Austin Court of Appeals rules escrow retention for project completion is proprietary function

Canario’s, Inc. v. City of Austin, 03-14-00455-CV (Tex. App. – Austin, August 26, 2015).

Canario’s, as developer of a project to construct a nightclub, deposited with the City over $100,000 to be held as fiscal security to ensure proper completion of the project under a city regulation. The escrow agreement provided that the funds and accrued interest would be released to Canario’s upon the City’s acceptance of the improvements. The City later received a letter from Caranrio’s president requesting release  of the funds, but to Ms. Flores and Mr. Cornejo his “local partners.”  Based on the letter, the City released the funds. Caranario’s, Inc. later informed the City Flores and Cornejo were not authorized to receive the funds. Canario’s sued the City for breach of fiduciary duty, breach of contract, and negligence, alleging that in releasing the funds, the City had violated its policies and its duty to verify the identity of a payee. The City responded with a plea to the jurisdiction which the trial court granted and Canario’s appealed.

Consistent with its side of a split amongst the court of appeals, the Austin Court of Appeals holds to the position the proprietary-governmental dichotomy exists in the contract context. The court held in determining whether an act is proprietary or governmental falls on the specific acts underlying the claim — the City’s decision to accept and hold escrow deposits and its handling of the return of such deposits.  The City’s collecting, holding, and distributing escrow funds are functions that could easily be handled by a private entity and are discretionary and not essential to or even usually associated with a municipality’s planning or zoning functions.  As a result, such acts are proprietary and no immunity is implicated. The plea was therefore improperly granted.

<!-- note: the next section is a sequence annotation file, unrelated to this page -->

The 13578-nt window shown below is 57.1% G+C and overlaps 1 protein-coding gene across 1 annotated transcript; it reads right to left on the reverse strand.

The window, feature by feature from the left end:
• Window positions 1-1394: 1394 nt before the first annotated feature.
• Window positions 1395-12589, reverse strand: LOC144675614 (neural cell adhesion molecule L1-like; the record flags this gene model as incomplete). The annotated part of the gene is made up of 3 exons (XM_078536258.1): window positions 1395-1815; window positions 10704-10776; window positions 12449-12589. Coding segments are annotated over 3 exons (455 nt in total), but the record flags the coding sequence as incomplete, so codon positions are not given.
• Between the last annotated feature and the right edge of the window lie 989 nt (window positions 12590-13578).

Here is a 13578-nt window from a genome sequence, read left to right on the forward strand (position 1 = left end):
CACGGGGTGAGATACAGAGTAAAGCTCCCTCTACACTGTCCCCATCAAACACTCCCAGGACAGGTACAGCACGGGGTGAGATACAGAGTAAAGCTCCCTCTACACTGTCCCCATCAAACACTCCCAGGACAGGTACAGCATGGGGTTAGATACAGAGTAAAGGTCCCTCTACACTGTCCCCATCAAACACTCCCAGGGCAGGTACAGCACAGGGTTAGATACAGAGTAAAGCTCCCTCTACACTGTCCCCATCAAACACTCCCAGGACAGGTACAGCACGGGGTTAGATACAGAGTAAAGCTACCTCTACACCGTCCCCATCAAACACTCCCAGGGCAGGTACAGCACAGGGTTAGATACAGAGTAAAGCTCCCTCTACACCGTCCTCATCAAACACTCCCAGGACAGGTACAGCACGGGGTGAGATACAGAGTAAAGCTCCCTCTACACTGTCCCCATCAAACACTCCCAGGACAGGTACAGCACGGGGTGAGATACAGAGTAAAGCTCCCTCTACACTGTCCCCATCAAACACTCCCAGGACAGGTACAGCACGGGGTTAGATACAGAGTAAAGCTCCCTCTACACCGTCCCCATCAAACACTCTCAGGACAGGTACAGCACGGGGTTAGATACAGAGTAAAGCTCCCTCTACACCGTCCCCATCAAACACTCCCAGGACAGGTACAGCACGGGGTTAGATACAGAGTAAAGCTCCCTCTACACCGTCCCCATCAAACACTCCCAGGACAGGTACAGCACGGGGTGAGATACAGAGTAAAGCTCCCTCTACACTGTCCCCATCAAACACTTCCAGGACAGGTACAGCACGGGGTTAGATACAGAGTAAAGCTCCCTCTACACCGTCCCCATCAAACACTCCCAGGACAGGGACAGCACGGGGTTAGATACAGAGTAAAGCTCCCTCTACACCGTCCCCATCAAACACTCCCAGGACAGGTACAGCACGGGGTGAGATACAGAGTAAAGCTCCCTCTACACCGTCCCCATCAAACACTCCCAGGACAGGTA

If you would like to read this opinion click here. Justice Puryear, Justice Pemberton and Justice Field.  Memorandum Opinion by Justice Puryear.  The attorneys listed for the City are Ms. Megan Mosby,  Ms. Meghan L. Riley and Ms. Karen Kennard.  The attorneys listed for Canario’s are Mr. Adam Pugh and Mr. Michael S. Truesdale.